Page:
'If the upright and noble are forgotten, it is because we chose to forget them.' J. Robert Love, 1894
While doing research on many topics in Jamaica's history in the period between 1865 and 1944, I frequently come across considerable amounts of information about Jamaicans who never hit the headlines, who were . . . just ordinary Jamaicans. However it is sometimes possible to put together enough information to get a good picture of these men and women and how they lived their lives, which were not, in fact, - 'just ordinary'. 'In fact', there are many truly 'extraordinary' Jamaicans whose lives, and contributions to Jamaica's history, can be retrieved in this fashion. On these pages a few of these people will be introduced.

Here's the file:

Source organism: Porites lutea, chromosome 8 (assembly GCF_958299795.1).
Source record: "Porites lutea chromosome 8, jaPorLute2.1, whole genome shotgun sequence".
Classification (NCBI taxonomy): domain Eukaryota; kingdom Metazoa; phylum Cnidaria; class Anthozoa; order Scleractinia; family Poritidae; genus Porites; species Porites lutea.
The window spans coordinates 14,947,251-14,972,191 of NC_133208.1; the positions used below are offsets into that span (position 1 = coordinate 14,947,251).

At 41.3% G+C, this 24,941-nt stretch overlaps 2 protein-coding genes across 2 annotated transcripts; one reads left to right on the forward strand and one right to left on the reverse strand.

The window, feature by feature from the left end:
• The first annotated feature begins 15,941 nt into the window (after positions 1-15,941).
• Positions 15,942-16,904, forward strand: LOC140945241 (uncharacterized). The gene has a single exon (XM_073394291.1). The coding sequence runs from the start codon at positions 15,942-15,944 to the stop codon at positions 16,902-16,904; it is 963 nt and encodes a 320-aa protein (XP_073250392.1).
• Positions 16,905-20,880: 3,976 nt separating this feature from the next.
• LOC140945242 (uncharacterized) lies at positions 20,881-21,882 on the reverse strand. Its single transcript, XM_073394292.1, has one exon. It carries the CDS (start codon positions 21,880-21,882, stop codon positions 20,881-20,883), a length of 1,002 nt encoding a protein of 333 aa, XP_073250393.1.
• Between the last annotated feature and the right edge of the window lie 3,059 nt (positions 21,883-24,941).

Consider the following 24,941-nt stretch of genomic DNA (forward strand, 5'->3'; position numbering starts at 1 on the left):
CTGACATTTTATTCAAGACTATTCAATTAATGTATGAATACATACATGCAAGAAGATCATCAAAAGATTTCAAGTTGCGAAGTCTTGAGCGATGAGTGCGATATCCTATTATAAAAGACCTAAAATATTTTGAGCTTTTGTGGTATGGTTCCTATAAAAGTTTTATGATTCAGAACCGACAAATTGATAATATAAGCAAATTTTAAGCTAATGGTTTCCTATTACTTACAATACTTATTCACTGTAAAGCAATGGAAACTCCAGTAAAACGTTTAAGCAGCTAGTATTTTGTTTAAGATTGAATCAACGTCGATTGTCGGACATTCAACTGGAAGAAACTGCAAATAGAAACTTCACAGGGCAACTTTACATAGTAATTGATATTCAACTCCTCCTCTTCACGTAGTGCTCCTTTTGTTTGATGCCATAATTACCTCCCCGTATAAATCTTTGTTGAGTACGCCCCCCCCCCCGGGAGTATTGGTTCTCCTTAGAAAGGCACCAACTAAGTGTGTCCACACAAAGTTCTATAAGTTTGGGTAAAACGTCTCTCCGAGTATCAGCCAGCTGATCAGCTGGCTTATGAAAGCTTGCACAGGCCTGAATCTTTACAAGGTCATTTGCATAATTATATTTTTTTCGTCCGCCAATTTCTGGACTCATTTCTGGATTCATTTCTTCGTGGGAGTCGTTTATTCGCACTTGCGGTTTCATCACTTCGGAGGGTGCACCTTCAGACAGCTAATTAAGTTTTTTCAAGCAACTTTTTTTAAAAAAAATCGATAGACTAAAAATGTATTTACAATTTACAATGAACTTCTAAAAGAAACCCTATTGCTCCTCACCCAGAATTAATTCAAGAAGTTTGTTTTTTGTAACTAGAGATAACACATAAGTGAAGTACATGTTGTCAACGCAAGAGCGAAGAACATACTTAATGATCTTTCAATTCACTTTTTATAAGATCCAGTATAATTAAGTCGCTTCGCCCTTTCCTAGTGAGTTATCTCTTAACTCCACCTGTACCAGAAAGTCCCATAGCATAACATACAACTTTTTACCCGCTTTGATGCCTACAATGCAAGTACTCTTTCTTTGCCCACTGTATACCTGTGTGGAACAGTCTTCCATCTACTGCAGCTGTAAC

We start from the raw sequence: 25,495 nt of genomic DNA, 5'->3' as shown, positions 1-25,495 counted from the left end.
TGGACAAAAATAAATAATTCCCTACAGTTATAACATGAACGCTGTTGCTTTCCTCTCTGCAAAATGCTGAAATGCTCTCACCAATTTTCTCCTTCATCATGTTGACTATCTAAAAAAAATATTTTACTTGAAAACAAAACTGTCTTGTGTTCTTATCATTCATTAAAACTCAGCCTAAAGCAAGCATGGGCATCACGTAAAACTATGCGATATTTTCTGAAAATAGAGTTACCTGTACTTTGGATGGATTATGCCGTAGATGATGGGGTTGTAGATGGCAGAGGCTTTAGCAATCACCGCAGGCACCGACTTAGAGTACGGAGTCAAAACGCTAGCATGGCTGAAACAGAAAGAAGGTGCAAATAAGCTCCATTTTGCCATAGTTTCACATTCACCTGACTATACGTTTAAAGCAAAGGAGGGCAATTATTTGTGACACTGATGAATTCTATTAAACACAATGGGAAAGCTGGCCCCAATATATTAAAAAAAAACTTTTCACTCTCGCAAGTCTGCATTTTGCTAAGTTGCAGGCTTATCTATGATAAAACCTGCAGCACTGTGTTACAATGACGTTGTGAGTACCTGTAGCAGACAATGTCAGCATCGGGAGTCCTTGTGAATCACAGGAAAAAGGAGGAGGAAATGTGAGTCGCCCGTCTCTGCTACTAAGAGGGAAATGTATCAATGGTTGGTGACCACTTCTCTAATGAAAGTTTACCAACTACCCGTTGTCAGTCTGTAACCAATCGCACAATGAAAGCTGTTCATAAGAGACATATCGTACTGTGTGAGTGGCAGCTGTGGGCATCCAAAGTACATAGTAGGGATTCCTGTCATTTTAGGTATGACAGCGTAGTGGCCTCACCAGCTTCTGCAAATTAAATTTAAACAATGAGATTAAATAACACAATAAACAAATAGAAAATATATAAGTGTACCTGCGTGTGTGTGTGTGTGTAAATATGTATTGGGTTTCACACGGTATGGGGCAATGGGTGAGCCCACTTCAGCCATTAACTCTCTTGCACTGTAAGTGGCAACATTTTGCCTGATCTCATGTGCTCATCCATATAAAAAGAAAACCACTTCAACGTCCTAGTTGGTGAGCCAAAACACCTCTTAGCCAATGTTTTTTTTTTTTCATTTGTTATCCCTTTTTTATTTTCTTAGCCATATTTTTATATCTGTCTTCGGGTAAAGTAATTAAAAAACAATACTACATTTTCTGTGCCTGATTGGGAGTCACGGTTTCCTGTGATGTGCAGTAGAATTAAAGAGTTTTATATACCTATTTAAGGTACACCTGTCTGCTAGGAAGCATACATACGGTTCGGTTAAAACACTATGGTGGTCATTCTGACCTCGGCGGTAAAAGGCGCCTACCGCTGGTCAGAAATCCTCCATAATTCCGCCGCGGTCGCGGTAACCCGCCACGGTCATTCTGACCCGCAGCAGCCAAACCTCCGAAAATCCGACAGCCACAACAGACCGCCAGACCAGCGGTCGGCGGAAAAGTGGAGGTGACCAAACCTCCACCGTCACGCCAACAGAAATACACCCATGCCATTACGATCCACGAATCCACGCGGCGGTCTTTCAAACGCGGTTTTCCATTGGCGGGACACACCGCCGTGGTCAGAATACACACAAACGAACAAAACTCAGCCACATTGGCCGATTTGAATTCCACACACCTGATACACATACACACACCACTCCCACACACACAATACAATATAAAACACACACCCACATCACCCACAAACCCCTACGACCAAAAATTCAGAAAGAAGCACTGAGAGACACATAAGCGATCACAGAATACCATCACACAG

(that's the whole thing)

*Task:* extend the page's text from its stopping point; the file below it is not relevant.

I am particularly interested in what I think of as 'Generation 1900' - Jamaicans alive in 1900 were just half way between two significant dates in Jamaica's history - 1838, marking the final ending of slavery, and 1962, the beginning of Jamaica's story as an independent nation.
'I found out that those folks in the history books were real people. They didn't live in the past. They inhabited the present, their present, and it was filled with problems and stress and nastiness and decency and heroism – just as any time is.'
Joy Hakim, teacher, writer, historian